Letters on England Discussion Questions - Voltaire Essay Example

Letter 5 is devoted to the Anglican religion, which Voltairecompares favorably to ("With regard to the morals ofthe English clergy, they are more regular than those of France"),but he criticizes the ways in which it has stayed true to theCatholic rituals, in particular ("The English clergy have retaineda great number of the Romish ceremonies, and especially that ofreceiving, with a most scrupulous attention, their tithes. Theyalso have the pious ambition to aim at superiority").

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In the letter 25, which was not included with the originaltwenty-four, Voltaire criticizes certain ideas of bytaking citations from his and giving his own opinion on thesame subject. The most important difference between the twophilosophers is in their conception of man. Pascal insists on themiserable aspect of man who must fill the emptiness of his lifewith amusements, while Voltaire accepts the optimistic view.

Letters on England: Voltaire, Des Gahan ..

Letter 8 talks about the British parliament, which he comparesto both and France. In termsof Rome, Voltaire criticizes the fact that Britain has entered (whereas Rome did not), but he praisesBritain for serving liberty rather than tyranny (as in Rome). Interms of France, Voltaire responds to French criticism concerningthe of by highlighting the British judicial process as opposed tothe outright murders of or , or themultiple attempts on the life of .


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In order to do full justice to this illustrious writer, it is necessary to take into account the exceptionally and almost heretical or treasonable breadth of his opinions, and his candor and courage in making them public. A comparison has been instituted between him and Voltaire in this respect; and both men occupied a high social position and were in good worldly circumstances. The same indeed may be predicated of La Boetie himself and of Francois Hotman, however dissimilar and unequal; and these indications combine to show that the political principles which arrived at so violent a climax in 1789 had already more than germinated two centuries before. It is in no way remarkable that all great writers should be advocates of personal liberty; but it is so that those who had so clear an interest in the preservation of the status quo, and, in the case of Montaigne, were in such close contact with the court, should have leant without disguise to the anti-monarchical side. Our own Shakespeare was half a republican at heart; but he found it convenient to leave his persons of the drama to speak on his behalf. In France, England, and throughout Europe the same spirit of inquiry and doubt was in progress, destined in different countries to accomplish different results.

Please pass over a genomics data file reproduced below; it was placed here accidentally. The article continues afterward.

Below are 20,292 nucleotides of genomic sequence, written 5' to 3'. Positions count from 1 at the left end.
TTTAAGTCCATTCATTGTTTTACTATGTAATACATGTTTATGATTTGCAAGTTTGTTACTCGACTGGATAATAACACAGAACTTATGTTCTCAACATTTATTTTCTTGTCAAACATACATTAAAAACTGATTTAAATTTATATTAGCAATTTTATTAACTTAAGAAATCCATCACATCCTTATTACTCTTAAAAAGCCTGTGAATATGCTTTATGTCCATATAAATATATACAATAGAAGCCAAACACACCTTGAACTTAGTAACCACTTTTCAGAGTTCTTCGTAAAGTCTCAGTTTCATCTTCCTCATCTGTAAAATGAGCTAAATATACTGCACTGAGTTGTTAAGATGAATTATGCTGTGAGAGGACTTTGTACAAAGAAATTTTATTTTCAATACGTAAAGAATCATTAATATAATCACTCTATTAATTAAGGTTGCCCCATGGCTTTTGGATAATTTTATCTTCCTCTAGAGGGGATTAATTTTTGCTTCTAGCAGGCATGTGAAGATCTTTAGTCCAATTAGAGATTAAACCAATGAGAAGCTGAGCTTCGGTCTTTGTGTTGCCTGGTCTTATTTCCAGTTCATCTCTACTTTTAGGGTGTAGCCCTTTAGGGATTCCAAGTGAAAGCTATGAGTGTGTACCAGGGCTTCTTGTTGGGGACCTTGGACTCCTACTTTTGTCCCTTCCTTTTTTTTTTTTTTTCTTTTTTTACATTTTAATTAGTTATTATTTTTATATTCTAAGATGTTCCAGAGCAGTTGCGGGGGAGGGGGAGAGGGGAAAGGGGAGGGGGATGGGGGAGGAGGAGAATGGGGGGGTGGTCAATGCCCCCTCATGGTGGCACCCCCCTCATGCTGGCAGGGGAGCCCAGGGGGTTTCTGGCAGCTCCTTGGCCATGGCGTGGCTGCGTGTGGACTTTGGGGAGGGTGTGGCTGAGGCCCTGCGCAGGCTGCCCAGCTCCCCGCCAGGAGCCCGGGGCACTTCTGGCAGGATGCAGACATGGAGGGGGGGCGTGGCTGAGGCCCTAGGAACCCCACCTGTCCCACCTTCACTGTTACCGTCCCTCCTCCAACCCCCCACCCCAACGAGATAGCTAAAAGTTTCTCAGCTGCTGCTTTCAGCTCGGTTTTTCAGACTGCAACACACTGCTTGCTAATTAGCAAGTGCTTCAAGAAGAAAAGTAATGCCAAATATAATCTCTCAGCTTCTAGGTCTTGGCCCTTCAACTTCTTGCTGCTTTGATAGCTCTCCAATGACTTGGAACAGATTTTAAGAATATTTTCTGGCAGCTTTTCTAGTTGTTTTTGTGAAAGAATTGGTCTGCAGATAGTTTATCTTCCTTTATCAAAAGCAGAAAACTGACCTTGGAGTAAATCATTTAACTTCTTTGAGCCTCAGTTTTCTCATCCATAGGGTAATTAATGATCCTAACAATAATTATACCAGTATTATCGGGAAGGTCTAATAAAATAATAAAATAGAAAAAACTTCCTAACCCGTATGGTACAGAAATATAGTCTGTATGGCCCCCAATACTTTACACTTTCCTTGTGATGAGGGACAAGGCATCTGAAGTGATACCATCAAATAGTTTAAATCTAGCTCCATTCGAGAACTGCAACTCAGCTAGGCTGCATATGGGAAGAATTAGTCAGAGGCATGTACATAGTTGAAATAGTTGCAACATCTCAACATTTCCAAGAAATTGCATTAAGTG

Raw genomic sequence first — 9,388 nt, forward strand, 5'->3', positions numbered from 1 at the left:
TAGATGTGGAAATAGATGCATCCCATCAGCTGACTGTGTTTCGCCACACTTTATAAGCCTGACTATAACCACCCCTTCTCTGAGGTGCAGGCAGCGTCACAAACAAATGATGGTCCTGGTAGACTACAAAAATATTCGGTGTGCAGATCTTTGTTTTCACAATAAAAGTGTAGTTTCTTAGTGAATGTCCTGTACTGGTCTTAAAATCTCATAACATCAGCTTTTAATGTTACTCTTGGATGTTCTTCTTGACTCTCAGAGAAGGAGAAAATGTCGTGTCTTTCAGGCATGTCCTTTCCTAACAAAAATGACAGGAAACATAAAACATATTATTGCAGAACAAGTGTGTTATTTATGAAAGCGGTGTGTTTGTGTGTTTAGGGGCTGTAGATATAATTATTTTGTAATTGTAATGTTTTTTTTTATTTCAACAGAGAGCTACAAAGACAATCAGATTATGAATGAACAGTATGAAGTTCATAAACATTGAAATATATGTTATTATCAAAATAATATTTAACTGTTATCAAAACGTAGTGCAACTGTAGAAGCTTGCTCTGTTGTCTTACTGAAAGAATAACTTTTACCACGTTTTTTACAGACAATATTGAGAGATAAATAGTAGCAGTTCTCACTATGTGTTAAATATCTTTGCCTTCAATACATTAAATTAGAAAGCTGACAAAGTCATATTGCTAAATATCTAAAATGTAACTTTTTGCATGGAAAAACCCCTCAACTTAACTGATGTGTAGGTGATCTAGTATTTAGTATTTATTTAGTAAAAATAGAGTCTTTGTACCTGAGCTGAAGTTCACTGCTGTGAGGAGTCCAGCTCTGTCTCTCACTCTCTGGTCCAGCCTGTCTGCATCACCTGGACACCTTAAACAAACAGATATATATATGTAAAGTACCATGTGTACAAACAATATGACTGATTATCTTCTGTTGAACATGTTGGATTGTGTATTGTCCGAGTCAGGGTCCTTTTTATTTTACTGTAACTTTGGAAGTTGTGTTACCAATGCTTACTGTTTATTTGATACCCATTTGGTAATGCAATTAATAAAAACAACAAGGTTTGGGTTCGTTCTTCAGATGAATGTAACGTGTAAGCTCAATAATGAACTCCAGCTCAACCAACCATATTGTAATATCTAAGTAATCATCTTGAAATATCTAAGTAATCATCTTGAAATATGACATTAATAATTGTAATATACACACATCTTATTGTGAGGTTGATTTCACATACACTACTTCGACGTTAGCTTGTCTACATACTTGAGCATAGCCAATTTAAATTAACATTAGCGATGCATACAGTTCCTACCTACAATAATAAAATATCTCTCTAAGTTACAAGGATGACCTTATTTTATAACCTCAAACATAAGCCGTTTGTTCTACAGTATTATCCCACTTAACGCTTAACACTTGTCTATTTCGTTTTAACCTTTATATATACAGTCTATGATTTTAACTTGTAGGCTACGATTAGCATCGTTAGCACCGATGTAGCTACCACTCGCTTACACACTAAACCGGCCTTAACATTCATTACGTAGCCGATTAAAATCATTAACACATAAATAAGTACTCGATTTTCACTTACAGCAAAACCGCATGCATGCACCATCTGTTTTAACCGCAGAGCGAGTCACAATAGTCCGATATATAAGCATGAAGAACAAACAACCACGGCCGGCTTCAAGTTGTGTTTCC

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Lettres anglaises (: or ) is a series of essayswritten by basedon his experiences living in between 1722 to 1734. It was firstpublished under the name Lettresphilosophiques in 1734. In 1778, Voltaire, who wasfluent in English, rewrote and published the work as Letters onthe English. However, most modern English versions are basedon a translation of the text rather than Voltaire'sEnglish one.

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I found, in fact, that the text of 1877, which my late father kindly undertook to revise, was still disfigured by innumerable errors and misprints, legacies from the antecedent impressions, and originally due to the negligence of Cotton or his imperfect knowledge of French, and that the Letters had been so poorly translated, that it was imperative to do the work over again so far as I had the means; and the English versions of the foreign quotations in the text have been similarly subjected to elaborate revision. The mistakes in the names of persons and places are now rectified to the utmost extent of my power; without permitting myself to hope that all the original carelessness of Montaigne, or his translators, and editors’ faults, are set right,—I entertain the expectation that the book in its present form will prove at least infinitely more worthy of the author than any of its predecessors.

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The present owner of the copyright interest in the now scarce edition of 1877, having requested me to see the book once more through the press, I have taken the opportunity to introduce as many additions and corrections as possible; I have given the letter of Montaigne to Henry III., not previously found in any English edition; and a facsimile is supplied of that addressed to Henry IV. in 1590, and first printed by M. Achille Jubinal, 8vo, 1850. The other illustrations which accompanied the edition of 1877 have been reproduced, and I have spared no reasonable pains to render the book on its reappearance as satisfactory as possible to English readers.